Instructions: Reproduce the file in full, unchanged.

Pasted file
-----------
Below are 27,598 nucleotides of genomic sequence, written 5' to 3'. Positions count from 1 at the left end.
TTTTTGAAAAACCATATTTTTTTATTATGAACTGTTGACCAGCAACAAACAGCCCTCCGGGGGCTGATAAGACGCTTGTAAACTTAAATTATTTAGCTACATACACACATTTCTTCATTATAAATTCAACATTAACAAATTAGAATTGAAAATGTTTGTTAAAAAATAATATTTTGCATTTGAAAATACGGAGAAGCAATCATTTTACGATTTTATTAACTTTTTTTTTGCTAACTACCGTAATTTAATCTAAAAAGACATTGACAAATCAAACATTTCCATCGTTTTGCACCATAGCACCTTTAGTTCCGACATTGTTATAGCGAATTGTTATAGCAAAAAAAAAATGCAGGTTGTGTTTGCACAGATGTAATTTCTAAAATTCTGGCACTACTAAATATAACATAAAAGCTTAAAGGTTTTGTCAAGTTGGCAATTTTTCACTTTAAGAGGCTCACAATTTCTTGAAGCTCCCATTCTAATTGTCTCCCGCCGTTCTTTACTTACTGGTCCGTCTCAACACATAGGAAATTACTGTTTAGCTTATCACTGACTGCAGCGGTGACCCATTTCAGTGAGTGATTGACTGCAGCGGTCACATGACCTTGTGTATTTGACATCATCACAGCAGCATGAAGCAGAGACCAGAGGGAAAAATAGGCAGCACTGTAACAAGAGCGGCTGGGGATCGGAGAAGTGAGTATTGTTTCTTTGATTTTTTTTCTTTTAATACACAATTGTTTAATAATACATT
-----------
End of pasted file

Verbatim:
Below are 27,598 nucleotides of genomic sequence, written 5' to 3'. Positions count from 1 at the left end.
TTTTTGAAAAACCATATTTTTTTATTATGAACTGTTGACCAGCAACAAACAGCCCTCCGGGGGCTGATAAGACGCTTGTAAACTTAAATTATTTAGCTACATACACACATTTCTTCATTATAAATTCAACATTAACAAATTAGAATTGAAAATGTTTGTTAAAAAATAATATTTTGCATTTGAAAATACGGAGAAGCAATCATTTTACGATTTTATTAACTTTTTTTTTGCTAACTACCGTAATTTAATCTAAAAAGACATTGACAAATCAAACATTTCCATCGTTTTGCACCATAGCACCTTTAGTTCCGACATTGTTATAGCGAATTGTTATAGCAAAAAAAAAATGCAGGTTGTGTTTGCACAGATGTAATTTCTAAAATTCTGGCACTACTAAATATAACATAAAAGCTTAAAGGTTTTGTCAAGTTGGCAATTTTTCACTTTAAGAGGCTCACAATTTCTTGAAGCTCCCATTCTAATTGTCTCCCGCCGTTCTTTACTTACTGGTCCGTCTCAACACATAGGAAATTACTGTTTAGCTTATCACTGACTGCAGCGGTGACCCATTTCAGTGAGTGATTGACTGCAGCGGTCACATGACCTTGTGTATTTGACATCATCACAGCAGCATGAAGCAGAGACCAGAGGGAAAAATAGGCAGCACTGTAACAAGAGCGGCTGGGGATCGGAGAAGTGAGTATTGTTTCTTTGATTTTTTTTCTTTTAATACACAATTGTTTAATAATACATT